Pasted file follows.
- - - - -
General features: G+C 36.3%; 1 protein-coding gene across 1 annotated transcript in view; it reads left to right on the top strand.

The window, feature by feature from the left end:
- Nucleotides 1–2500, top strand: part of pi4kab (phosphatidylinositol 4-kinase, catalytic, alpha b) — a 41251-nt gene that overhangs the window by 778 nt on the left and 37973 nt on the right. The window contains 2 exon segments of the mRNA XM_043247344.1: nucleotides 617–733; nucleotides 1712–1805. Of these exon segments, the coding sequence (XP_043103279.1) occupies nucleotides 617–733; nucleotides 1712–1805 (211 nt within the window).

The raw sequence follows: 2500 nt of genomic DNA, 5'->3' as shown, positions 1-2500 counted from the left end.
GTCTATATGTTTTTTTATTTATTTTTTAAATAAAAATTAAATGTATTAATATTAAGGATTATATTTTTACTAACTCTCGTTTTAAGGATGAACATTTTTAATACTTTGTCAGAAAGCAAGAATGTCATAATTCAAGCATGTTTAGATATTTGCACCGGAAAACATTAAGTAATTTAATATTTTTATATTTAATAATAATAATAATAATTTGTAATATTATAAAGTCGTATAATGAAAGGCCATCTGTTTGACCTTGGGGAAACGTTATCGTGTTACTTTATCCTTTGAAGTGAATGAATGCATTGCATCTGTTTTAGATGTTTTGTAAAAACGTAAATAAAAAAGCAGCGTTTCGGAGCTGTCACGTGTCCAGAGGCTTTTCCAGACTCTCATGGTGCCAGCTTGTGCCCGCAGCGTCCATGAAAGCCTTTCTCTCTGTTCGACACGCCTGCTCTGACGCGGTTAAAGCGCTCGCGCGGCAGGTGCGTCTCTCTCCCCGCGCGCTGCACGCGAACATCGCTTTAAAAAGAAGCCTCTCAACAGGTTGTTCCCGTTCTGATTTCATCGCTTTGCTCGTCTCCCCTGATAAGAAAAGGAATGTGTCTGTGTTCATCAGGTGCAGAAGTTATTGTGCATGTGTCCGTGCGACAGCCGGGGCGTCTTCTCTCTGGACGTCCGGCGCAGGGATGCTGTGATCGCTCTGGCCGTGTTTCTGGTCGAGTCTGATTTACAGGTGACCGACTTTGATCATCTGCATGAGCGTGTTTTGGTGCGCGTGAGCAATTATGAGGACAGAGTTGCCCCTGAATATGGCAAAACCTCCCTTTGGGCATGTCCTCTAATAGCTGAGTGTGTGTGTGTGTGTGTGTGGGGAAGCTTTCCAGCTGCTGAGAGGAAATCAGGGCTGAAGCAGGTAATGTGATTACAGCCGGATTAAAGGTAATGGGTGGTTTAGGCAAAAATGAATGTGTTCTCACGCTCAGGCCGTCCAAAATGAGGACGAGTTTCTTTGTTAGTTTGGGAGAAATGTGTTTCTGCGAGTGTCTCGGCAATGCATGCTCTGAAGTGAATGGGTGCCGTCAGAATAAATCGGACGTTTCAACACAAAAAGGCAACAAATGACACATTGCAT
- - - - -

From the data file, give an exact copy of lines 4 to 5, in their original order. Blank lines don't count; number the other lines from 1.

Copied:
The raw sequence follows: 2500 nt of genomic DNA, 5'->3' as shown, positions 1-2500 counted from the left end.
GTCTATATGTTTTTTTATTTATTTTTTAAATAAAAATTAAATGTATTAATATTAAGGATTATATTTTTACTAACTCTCGTTTTAAGGATGAACATTTTTAATACTTTGTCAGAAAGCAAGAATGTCATAATTCAAGCATGTTTAGATATTTGCACCGGAAAACATTAAGTAATTTAATATTTTTATATTTAATAATAATAATAATAATTTGTAATATTATAAAGTCGTATAATGAAAGGCCATCTGTTTGACCTTGGGGAAACGTTATCGTGTTACTTTATCCTTTGAAGTGAATGAATGCATTGCATCTGTTTTAGATGTTTTGTAAAAACGTAAATAAAAAAGCAGCGTTTCGGAGCTGTCACGTGTCCAGAGGCTTTTCCAGACTCTCATGGTGCCAGCTTGTGCCCGCAGCGTCCATGAAAGCCTTTCTCTCTGTTCGACACGCCTGCTCTGACGCGGTTAAAGCGCTCGCGCGGCAGGTGCGTCTCTCTCCCCGCGCGCTGCACGCGAACATCGCTTTAAAAAGAAGCCTCTCAACAGGTTGTTCCCGTTCTGATTTCATCGCTTTGCTCGTCTCCCCTGATAAGAAAAGGAATGTGTCTGTGTTCATCAGGTGCAGAAGTTATTGTGCATGTGTCCGTGCGACAGCCGGGGCGTCTTCTCTCTGGACGTCCGGCGCAGGGATGCTGTGATCGCTCTGGCCGTGTTTCTGGTCGAGTCTGATTTACAGGTGACCGACTTTGATCATCTGCATGAGCGTGTTTTGGTGCGCGTGAGCAATTATGAGGACAGAGTTGCCCCTGAATATGGCAAAACCTCCCTTTGGGCATGTCCTCTAATAGCTGAGTGTGTGTGTGTGTGTGTGTGGGGAAGCTTTCCAGCTGCTGAGAGGAAATCAGGGCTGAAGCAGGTAATGTGATTACAGCCGGATTAAAGGTAATGGGTGGTTTAGGCAAAAATGAATGTGTTCTCACGCTCAGGCCGTCCAAAATGAGGACGAGTTTCTTTGTTAGTTTGGGAGAAATGTGTTTCTGCGAGTGTCTCGGCAATGCATGCTCTGAAGTGAATGGGTGCCGTCAGAATAAATCGGACGTTTCAACACAAAAAGGCAACAAATGACACATTGCAT